DUI Penalties in the State of Michigan

Is Drunk Driving a Misdemeanor or Felony?

In Michigan drunk driving charges for the first and second offense is considered a misdemeanor.  On your third drunk driving charge, the door is open for felony penalties.

The first thing to know about Drunk Driving cases is that if you plead guilty to or are convicted of a drunk driving offense, there will be two branches of state government who will administer penalties to you.  The first will be a Court and the second will be the Secretary of State.

Court

At court, you should expect that  before you are asked to make a plea, guilty or not guilty,  you will be required to undergo alcohol detection testing, on a once or twice a day basis.  This will last until your case ends in a dismissal, a not guilty verdict or sentencing.

If the alcohol screening test detects that you have been drinking, you can expect additional consequences for bond violations.   Bond violations can result in some jail time and/or more extensive testing.  These types of bond violations are not really part of your drunk driving con- sequences but penalties imposed for a failure to follow the Court’s bond orders.

Courtroom TrialWhen you go to court and are convicted by trial or a plea of guilty, the Court will typically assign you a probation officer.  You will be required to undergo some testing and interview with this probation officer.  The probation officer will make recommendations to the Court for sentencing.  You or your attorney may bring up other things for the Court to consider when it sentences you.

Your Court penalty will always include:  fines and costs, probation, participation in alcohol awareness education or treatment program and in some cases,  jail time.   Jail is much more likely to be the consequence of a second drunk driving related offense than the first offense.

Other factors that will be taken into account are the level of offense.   There are drinking offenses that are named:  impaired driving, driving under the influence and high alcohol content driving under the influence.   The Court considers the level of your offense although it is typically the case that a second offense is generally going to cause you to suffer more consequences than a first time offense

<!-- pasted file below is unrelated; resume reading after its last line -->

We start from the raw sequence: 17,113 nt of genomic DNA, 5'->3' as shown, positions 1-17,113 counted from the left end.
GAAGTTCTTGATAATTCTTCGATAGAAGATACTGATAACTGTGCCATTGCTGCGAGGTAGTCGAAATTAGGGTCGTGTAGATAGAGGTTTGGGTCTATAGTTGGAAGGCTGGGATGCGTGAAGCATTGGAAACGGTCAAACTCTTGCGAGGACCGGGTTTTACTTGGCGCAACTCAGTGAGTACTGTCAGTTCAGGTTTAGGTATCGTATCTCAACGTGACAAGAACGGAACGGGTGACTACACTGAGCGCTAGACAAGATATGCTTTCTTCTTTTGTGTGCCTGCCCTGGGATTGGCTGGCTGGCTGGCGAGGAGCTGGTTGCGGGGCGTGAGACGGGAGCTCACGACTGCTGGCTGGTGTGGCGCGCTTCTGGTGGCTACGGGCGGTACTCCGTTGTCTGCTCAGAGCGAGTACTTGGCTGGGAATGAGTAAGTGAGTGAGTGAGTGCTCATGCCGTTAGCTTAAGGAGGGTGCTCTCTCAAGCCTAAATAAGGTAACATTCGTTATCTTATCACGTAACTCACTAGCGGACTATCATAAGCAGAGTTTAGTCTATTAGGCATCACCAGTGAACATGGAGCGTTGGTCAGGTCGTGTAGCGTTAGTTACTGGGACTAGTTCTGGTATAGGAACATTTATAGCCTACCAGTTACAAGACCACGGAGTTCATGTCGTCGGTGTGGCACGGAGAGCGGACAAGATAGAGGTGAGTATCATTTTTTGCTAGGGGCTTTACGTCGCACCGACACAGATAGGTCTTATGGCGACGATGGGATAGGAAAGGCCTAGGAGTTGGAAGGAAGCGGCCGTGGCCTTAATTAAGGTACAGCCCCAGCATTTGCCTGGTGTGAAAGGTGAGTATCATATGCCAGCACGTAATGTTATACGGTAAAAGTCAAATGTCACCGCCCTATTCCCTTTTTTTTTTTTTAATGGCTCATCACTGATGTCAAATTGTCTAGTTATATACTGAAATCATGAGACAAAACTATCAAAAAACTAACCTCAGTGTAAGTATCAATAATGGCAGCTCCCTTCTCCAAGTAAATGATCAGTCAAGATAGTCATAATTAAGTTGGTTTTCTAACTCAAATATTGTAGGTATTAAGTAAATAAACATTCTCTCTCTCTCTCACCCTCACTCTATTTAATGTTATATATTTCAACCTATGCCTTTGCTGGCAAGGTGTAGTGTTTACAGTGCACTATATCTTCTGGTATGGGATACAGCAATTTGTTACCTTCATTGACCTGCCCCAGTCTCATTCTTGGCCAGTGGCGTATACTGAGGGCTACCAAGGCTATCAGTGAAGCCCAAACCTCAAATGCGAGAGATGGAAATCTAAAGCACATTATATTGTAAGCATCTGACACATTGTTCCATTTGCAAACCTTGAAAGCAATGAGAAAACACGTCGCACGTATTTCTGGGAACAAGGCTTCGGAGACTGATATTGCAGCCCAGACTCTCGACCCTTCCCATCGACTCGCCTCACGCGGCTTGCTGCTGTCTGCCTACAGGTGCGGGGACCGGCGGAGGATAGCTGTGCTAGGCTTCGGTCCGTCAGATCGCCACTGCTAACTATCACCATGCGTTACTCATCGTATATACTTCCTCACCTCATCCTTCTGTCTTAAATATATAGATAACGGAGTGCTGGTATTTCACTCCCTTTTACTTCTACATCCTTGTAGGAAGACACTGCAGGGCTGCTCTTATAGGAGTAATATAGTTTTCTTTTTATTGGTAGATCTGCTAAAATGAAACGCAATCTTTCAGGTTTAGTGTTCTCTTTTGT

During probation, at least for a time, the court will continue to screen you for alcohol consumption.    It is also important to note that in some Courts, at the time of a second offense, you may be offered an intensive probation with a treatment program as a component of the plan, instead of jail time.   This is an intense effort on the Court’s part to keep you from driving drunk a third time, when it becomes a felony.  However, the probation program is so intense that many choose just to accept the jail time.

Secretary of State

After a plea or conviction, the second governmental agency in Michigan, the Secretary of State, becomes involved.     Once your conviction is filed with the State, the Secretary of State will imposed some form of driving restriction on a convicted drunk driver, depending on the level of the offense and whether or not it is a first or second time offense.   At minimum, you should expect to have your driving privileges restricted.  This will allow driving to and from work, to and from probation appointments and/or doctor’s appointments only.

Often a convicted drunk driver will also have his driving privileges suspended for a period of time, even if it is a first offense.   Many of these suspensions and restrictions require a driver’s reinstatement fee to restore your driving privileges that often equal the fines and costs charged by the Court.

Beyond these restrictions, you may be required to file for restoration of your driver’s license and go through an administrative hearing to drive again.   None of this is easy.   Clearly, the best course of action is to avoid getting behind the wheel after to you drink alcohol.   However, many fail to heed this advice.

If you have been caught driving after drinking, call me to help sort through the ins and outs of the legal system and the follow on issues that will come from the Michigan Secretary of State.  Call Vincent J Maloney now, for a free 30 minute consultation and get answers to your questions.  231.947.3331